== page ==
Animal Models of the Preoccupation/Anticipation Stage of the Addiction Cycle
Summary of Animal Models of the Preoccupation/Anticipation Stage
Each of the models of this stage of the addiction cycle has face validity with the human condition, and all provide frameworks for understanding the neurobiological bases of various aspects of craving. The DSM-IV criteria that apply to the craving stage and loss of control over drug intake include “any unsuccessful effort or persistent desire to cut down or control substance use.”
Second-order schedules of reinforcement can assess the motivational value of a drug in the absence of the drug’s acute effects that could otherwise influence performance or processes that can interfere with motivational function. Reinstatement models have demonstrated face validity, but their predictive validity remains to be established, with little evidence of predictive validity from studies of pharmacological treatments for drug relapse. Very few clinical trials have tested medications that effectively prevent reinstatement, and very few anti-relapse medications that have been tested in animal models of reinstatement have had success in human laboratory studies or clinical trials. However, drug re-exposure or priming, stressors, and cues paired with drugs all produce reinstatement in animal models and promote relapse in humans, providing some support for the functional equivalence and construct validity of these modes.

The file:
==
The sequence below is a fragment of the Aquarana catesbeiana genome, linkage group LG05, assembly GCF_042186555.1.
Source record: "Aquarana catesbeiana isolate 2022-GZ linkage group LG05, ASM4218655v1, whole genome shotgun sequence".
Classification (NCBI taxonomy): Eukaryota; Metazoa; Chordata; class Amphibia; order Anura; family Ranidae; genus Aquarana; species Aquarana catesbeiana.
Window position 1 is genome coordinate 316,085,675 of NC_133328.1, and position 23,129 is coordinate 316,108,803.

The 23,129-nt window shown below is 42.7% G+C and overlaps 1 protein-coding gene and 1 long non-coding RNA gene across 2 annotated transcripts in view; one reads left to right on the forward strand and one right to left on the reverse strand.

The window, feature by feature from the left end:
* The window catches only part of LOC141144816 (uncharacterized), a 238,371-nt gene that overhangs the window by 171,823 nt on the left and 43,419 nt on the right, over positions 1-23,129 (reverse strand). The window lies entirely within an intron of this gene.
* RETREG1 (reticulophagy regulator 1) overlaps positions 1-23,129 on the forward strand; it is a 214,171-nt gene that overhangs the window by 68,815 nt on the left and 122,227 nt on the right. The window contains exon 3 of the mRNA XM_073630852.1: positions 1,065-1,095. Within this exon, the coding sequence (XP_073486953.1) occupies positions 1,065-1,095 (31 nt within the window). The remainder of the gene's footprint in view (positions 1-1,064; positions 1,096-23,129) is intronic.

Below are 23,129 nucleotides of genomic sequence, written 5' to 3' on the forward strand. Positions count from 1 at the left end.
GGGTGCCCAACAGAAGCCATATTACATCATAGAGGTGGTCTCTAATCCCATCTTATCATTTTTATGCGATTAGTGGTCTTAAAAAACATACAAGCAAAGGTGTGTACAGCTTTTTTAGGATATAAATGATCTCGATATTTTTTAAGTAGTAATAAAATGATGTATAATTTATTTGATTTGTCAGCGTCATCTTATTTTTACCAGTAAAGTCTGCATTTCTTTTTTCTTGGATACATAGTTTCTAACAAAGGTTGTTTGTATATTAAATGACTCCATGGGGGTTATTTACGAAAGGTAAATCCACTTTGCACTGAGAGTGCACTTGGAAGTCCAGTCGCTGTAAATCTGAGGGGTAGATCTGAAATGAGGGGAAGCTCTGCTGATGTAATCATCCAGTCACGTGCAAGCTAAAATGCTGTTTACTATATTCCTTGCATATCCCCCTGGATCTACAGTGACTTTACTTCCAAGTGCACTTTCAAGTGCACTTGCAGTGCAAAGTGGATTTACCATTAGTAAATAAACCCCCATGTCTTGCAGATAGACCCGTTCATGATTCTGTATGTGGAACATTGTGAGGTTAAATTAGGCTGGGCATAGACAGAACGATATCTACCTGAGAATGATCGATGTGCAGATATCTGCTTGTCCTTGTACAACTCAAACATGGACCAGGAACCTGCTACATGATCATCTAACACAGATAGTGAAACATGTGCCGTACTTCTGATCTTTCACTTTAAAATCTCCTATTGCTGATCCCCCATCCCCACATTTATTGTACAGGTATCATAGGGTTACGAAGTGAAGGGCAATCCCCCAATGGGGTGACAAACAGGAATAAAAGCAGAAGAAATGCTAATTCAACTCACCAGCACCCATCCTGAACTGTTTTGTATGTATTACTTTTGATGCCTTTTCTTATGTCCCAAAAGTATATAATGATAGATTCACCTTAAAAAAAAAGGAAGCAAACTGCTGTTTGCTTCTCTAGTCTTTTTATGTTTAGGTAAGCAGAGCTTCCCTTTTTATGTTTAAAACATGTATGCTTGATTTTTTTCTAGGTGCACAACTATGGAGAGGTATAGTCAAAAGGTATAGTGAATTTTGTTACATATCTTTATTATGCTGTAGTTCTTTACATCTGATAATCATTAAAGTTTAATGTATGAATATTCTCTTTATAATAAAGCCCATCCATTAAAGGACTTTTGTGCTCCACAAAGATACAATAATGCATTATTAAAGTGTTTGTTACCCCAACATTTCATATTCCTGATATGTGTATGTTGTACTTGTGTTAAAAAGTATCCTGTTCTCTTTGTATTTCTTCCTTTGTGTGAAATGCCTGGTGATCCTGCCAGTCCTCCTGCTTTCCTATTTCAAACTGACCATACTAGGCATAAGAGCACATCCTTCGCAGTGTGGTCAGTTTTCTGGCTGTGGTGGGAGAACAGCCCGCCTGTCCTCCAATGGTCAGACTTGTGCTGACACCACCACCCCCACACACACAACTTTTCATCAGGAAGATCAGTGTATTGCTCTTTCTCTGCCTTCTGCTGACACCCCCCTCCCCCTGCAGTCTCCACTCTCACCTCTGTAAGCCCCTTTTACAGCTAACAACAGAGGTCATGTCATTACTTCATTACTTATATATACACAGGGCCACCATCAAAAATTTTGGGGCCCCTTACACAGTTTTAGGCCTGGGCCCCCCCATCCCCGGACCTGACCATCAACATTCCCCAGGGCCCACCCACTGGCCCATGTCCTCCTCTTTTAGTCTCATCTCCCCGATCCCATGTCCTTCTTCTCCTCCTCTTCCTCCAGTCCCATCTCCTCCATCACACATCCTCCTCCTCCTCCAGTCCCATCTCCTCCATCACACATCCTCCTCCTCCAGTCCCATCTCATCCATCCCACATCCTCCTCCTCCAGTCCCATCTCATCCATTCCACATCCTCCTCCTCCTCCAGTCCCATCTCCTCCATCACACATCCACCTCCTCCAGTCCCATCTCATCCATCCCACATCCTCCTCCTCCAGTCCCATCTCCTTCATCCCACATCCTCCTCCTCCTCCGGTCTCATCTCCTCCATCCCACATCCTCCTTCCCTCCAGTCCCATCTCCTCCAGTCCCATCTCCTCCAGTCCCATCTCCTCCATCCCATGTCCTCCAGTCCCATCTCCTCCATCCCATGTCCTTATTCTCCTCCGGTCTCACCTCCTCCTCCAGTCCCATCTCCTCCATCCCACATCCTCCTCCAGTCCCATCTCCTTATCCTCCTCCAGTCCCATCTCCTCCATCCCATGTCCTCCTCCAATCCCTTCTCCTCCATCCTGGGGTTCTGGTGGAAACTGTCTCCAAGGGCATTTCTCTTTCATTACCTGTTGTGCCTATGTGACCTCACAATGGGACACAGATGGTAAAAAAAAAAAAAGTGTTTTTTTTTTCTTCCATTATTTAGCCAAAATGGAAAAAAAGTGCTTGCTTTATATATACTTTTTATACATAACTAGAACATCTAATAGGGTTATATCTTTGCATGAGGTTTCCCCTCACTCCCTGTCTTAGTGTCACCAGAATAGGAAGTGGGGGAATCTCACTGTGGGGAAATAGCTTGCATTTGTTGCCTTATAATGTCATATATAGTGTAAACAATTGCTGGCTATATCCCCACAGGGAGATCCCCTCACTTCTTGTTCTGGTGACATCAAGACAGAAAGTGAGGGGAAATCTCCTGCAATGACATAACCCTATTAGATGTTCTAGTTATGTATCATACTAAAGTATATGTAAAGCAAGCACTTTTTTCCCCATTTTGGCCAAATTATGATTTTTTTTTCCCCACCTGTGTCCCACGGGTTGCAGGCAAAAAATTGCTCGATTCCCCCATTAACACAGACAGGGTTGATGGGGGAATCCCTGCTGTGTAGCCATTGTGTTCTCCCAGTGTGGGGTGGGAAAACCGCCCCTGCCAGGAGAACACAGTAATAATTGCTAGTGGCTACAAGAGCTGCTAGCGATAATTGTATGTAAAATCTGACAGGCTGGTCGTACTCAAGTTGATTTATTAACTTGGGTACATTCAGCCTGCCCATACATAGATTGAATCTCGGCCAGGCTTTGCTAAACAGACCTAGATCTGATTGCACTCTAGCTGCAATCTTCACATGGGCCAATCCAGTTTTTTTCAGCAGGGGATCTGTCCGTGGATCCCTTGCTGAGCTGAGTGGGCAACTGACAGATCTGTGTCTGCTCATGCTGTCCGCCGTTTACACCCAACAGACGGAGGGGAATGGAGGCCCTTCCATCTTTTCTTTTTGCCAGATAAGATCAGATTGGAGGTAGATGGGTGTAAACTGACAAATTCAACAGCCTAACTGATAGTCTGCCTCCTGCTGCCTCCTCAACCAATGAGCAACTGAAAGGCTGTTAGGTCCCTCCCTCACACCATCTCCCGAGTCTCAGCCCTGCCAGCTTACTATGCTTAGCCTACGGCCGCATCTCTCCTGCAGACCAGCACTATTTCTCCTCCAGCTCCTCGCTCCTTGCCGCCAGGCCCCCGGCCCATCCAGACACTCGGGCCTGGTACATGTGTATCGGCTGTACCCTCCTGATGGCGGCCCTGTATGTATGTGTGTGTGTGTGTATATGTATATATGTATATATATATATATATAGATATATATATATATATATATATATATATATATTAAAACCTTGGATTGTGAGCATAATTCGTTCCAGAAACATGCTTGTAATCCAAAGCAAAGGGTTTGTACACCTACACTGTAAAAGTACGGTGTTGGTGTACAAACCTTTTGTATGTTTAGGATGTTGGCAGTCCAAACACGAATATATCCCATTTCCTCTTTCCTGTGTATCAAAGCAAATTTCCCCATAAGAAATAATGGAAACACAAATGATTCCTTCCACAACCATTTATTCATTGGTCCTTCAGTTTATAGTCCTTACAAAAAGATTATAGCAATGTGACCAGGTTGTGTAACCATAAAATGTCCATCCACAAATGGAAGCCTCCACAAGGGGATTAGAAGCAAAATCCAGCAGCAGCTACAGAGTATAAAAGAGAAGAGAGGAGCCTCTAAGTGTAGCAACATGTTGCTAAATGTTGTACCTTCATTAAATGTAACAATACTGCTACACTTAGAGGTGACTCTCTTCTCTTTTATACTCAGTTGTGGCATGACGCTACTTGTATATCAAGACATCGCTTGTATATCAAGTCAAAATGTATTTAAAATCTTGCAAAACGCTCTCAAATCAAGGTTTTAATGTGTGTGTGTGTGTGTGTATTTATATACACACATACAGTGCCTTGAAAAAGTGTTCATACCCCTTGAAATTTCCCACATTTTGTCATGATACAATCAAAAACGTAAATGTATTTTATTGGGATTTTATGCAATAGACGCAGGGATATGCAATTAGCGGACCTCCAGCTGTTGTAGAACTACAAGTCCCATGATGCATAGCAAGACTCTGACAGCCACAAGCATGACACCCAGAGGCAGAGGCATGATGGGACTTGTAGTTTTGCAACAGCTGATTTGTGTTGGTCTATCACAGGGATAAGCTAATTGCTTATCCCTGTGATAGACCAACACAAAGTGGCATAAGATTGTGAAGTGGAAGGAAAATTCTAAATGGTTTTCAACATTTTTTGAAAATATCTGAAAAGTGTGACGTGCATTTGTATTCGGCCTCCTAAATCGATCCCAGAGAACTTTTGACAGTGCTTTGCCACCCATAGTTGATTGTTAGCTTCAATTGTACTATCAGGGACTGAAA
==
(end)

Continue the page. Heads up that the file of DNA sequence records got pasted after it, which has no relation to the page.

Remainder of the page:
A challenge for future studies will be to develop cross-species endophenotypes, from animals to humans, which will allow further construct validity and functional equivalence in studies of genetic and environmental vulnerability and the neurobiological mechanisms therein.